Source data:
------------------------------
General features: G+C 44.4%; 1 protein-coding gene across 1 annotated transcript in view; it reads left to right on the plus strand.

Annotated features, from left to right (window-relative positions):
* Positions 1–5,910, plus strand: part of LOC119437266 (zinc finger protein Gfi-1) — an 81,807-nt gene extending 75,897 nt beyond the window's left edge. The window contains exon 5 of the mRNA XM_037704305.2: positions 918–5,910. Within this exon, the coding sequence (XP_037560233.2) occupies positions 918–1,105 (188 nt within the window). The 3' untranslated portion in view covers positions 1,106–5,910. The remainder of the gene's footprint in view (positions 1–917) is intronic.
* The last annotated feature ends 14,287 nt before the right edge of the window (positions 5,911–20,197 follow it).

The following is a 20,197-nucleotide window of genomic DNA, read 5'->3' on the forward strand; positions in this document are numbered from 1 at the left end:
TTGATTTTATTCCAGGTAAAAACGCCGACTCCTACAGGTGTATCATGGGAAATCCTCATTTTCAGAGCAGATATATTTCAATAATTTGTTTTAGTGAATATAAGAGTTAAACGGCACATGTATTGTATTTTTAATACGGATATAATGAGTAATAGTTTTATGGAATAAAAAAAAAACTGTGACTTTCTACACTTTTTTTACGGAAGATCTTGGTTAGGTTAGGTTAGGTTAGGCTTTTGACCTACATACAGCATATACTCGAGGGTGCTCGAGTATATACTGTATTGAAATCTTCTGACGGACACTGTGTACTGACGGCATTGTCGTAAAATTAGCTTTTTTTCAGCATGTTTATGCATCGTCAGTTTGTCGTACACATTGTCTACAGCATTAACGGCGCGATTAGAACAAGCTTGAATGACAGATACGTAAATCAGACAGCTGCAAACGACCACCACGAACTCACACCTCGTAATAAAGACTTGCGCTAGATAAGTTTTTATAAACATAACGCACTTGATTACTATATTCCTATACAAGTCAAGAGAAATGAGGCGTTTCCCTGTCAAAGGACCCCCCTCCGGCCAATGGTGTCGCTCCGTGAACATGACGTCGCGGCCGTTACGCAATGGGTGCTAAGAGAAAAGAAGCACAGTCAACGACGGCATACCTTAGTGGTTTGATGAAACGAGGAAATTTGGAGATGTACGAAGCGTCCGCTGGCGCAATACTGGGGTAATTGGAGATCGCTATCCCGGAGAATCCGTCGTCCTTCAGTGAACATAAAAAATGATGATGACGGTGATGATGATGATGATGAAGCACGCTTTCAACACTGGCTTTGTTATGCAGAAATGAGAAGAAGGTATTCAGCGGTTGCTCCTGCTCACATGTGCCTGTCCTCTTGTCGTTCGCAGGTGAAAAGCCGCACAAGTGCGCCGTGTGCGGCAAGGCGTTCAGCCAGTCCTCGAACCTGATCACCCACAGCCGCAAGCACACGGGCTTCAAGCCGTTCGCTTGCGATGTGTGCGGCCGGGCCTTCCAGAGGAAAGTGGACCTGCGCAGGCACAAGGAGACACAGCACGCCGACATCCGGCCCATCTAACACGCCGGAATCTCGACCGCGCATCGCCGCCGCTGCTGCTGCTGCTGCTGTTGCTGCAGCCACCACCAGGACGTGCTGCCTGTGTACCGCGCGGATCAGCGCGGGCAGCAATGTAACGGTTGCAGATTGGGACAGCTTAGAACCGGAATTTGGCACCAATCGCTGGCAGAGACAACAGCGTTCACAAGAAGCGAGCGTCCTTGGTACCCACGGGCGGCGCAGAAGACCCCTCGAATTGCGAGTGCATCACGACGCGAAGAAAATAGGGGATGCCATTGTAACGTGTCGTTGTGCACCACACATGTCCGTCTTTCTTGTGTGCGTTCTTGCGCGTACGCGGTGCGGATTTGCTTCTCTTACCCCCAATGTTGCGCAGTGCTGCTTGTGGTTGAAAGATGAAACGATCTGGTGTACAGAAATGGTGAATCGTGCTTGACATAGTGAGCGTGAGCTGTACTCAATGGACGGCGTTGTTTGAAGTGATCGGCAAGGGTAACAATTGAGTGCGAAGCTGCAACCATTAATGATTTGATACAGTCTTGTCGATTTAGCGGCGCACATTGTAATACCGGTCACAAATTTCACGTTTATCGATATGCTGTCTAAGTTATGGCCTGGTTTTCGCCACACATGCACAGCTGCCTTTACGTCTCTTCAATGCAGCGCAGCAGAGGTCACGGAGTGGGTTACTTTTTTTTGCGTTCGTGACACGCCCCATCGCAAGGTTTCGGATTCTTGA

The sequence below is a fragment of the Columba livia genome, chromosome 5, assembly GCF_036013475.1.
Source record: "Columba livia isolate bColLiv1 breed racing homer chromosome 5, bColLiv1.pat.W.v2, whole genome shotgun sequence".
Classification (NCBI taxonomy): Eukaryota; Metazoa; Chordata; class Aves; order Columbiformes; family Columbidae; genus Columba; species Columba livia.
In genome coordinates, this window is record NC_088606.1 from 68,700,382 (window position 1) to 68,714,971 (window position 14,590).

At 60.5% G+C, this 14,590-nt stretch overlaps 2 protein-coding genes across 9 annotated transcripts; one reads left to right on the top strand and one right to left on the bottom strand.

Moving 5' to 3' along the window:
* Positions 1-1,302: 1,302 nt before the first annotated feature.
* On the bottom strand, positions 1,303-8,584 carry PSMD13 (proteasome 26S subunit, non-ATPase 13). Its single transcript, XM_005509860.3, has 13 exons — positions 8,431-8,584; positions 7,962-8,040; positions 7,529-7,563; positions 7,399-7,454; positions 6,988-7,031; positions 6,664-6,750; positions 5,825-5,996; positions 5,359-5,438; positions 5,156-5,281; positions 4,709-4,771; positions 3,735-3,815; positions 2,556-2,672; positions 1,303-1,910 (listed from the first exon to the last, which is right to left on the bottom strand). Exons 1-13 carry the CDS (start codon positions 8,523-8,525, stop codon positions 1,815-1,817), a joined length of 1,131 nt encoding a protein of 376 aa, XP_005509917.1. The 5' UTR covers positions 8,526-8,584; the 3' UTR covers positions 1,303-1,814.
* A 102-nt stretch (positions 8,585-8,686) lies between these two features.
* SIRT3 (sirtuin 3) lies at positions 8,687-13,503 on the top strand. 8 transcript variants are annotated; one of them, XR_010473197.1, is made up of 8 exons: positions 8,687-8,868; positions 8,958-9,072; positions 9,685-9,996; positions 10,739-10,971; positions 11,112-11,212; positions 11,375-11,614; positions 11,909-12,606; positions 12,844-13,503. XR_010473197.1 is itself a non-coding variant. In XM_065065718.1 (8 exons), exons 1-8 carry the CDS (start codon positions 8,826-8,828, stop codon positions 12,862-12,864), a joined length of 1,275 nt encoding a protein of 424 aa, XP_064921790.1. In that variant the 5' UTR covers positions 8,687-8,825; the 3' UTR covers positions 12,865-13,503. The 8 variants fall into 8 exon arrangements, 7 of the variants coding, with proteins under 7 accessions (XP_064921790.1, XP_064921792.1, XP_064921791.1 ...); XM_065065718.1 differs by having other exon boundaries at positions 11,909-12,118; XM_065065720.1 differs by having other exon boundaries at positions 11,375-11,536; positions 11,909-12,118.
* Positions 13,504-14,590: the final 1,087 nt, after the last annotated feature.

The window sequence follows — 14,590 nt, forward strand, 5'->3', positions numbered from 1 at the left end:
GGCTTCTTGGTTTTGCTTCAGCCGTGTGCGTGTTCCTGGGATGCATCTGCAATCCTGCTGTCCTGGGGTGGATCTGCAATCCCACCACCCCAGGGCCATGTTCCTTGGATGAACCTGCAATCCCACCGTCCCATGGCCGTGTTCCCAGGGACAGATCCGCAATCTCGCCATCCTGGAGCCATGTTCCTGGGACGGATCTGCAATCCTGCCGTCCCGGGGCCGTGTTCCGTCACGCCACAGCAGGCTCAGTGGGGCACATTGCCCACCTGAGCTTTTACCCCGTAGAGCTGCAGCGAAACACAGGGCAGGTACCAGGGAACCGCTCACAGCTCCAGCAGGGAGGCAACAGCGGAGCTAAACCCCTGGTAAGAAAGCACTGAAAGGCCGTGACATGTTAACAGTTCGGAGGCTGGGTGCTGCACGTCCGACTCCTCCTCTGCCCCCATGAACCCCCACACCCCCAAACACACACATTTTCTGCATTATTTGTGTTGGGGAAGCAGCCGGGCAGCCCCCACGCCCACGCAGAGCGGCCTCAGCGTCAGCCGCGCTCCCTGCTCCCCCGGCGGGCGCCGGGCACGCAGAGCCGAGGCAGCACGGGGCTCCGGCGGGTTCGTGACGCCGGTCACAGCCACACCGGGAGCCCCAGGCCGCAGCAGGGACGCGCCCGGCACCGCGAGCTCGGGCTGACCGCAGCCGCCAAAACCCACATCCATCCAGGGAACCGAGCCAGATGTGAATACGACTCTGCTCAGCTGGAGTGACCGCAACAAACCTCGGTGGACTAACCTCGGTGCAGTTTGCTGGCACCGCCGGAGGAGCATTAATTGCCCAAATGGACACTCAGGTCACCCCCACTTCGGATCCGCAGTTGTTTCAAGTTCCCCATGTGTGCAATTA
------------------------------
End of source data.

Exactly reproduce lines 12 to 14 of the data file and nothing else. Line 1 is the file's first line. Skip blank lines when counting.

Moving 5' to 3' along the window:
* Positions 1-1,302: 1,302 nt before the first annotated feature.
* On the bottom strand, positions 1,303-8,584 carry PSMD13 (proteasome 26S subunit, non-ATPase 13). Its single transcript, XM_005509860.3, has 13 exons — positions 8,431-8,584; positions 7,962-8,040; positions 7,529-7,563; positions 7,399-7,454; positions 6,988-7,031; positions 6,664-6,750; positions 5,825-5,996; positions 5,359-5,438; positions 5,156-5,281; positions 4,709-4,771; positions 3,735-3,815; positions 2,556-2,672; positions 1,303-1,910 (listed from the first exon to the last, which is right to left on the bottom strand). Exons 1-13 carry the CDS (start codon positions 8,523-8,525, stop codon positions 1,815-1,817), a joined length of 1,131 nt encoding a protein of 376 aa, XP_005509917.1. The 5' UTR covers positions 8,526-8,584; the 3' UTR covers positions 1,303-1,814.